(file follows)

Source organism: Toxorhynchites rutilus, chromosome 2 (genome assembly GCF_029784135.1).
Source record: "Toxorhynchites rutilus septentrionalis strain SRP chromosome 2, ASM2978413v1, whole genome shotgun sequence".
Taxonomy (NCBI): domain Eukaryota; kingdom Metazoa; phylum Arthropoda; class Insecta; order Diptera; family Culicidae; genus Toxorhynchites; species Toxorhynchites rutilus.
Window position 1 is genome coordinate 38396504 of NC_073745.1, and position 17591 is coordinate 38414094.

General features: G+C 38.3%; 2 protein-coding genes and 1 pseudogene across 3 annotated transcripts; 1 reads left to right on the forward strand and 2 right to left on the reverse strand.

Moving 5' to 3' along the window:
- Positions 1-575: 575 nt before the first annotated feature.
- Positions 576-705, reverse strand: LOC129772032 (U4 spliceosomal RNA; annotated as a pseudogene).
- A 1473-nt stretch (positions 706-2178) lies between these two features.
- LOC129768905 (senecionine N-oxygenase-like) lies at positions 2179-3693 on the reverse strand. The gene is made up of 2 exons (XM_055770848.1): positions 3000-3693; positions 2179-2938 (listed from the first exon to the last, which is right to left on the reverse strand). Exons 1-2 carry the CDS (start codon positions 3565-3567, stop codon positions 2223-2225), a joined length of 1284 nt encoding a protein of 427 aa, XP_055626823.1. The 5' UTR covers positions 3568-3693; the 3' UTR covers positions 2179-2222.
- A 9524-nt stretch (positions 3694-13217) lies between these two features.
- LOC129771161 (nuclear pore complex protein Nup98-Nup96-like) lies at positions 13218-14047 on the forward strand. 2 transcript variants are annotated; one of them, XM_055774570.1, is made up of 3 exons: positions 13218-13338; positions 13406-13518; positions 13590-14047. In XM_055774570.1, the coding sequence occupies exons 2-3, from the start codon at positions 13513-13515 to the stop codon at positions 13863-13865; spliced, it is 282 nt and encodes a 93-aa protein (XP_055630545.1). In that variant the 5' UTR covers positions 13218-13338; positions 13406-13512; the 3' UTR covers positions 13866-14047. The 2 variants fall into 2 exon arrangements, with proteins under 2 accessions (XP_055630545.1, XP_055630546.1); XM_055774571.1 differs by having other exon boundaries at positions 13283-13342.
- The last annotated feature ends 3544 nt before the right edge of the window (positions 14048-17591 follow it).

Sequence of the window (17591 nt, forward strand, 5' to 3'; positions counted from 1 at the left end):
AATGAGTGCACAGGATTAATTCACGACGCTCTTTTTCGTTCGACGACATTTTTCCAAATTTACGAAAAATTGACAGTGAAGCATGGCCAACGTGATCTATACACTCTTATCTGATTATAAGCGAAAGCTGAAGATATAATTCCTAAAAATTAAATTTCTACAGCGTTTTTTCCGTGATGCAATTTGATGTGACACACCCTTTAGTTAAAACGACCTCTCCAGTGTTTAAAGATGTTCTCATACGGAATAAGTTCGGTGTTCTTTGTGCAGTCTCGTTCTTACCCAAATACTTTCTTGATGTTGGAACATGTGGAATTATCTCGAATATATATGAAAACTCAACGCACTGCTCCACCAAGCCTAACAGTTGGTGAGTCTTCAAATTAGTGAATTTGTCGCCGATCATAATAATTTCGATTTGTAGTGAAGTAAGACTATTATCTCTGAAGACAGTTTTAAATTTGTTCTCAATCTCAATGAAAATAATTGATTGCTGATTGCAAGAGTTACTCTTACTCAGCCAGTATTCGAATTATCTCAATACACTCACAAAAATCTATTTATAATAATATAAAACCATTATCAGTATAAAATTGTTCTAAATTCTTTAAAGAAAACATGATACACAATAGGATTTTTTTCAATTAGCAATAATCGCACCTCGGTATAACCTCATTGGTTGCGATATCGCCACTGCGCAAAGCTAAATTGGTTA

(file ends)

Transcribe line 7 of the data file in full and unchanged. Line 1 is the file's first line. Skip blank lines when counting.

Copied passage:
- Positions 1-575: 575 nt before the first annotated feature.